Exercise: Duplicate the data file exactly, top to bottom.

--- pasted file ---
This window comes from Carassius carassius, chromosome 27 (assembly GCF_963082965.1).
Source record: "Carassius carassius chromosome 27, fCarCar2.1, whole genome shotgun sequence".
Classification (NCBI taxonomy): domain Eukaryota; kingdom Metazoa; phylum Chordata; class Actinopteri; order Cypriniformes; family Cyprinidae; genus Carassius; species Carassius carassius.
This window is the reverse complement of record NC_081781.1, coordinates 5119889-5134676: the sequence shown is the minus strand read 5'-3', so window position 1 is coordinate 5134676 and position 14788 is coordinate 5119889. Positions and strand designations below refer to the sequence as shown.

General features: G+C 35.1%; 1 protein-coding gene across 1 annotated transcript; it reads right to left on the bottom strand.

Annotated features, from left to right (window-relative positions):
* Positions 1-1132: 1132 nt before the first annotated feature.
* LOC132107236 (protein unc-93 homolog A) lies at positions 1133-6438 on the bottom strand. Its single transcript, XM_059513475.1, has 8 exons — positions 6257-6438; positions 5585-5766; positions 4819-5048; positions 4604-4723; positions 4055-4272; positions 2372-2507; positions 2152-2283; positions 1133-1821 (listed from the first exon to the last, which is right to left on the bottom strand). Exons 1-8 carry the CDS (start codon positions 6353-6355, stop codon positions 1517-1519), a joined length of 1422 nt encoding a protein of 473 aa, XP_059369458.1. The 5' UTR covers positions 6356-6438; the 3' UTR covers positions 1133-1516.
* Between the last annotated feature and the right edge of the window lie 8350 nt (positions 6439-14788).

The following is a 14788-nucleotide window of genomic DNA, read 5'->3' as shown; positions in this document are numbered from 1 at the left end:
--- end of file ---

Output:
This window comes from Carassius carassius, chromosome 27 (assembly GCF_963082965.1).
Source record: "Carassius carassius chromosome 27, fCarCar2.1, whole genome shotgun sequence".
Classification (NCBI taxonomy): domain Eukaryota; kingdom Metazoa; phylum Chordata; class Actinopteri; order Cypriniformes; family Cyprinidae; genus Carassius; species Carassius carassius.
This window is the reverse complement of record NC_081781.1, coordinates 5119889-5134676: the sequence shown is the minus strand read 5'-3', so window position 1 is coordinate 5134676 and position 14788 is coordinate 5119889. Positions and strand designations below refer to the sequence as shown.

General features: G+C 35.1%; 1 protein-coding gene across 1 annotated transcript; it reads right to left on the bottom strand.

Annotated features, from left to right (window-relative positions):
* Positions 1-1132: 1132 nt before the first annotated feature.
* LOC132107236 (protein unc-93 homolog A) lies at positions 1133-6438 on the bottom strand. Its single transcript, XM_059513475.1, has 8 exons — positions 6257-6438; positions 5585-5766; positions 4819-5048; positions 4604-4723; positions 4055-4272; positions 2372-2507; positions 2152-2283; positions 1133-1821 (listed from the first exon to the last, which is right to left on the bottom strand). Exons 1-8 carry the CDS (start codon positions 6353-6355, stop codon positions 1517-1519), a joined length of 1422 nt encoding a protein of 473 aa, XP_059369458.1. The 5' UTR covers positions 6356-6438; the 3' UTR covers positions 1133-1516.
* Between the last annotated feature and the right edge of the window lie 8350 nt (positions 6439-14788).

The following is a 14788-nucleotide window of genomic DNA, read 5'->3' as shown; positions in this document are numbered from 1 at the left end: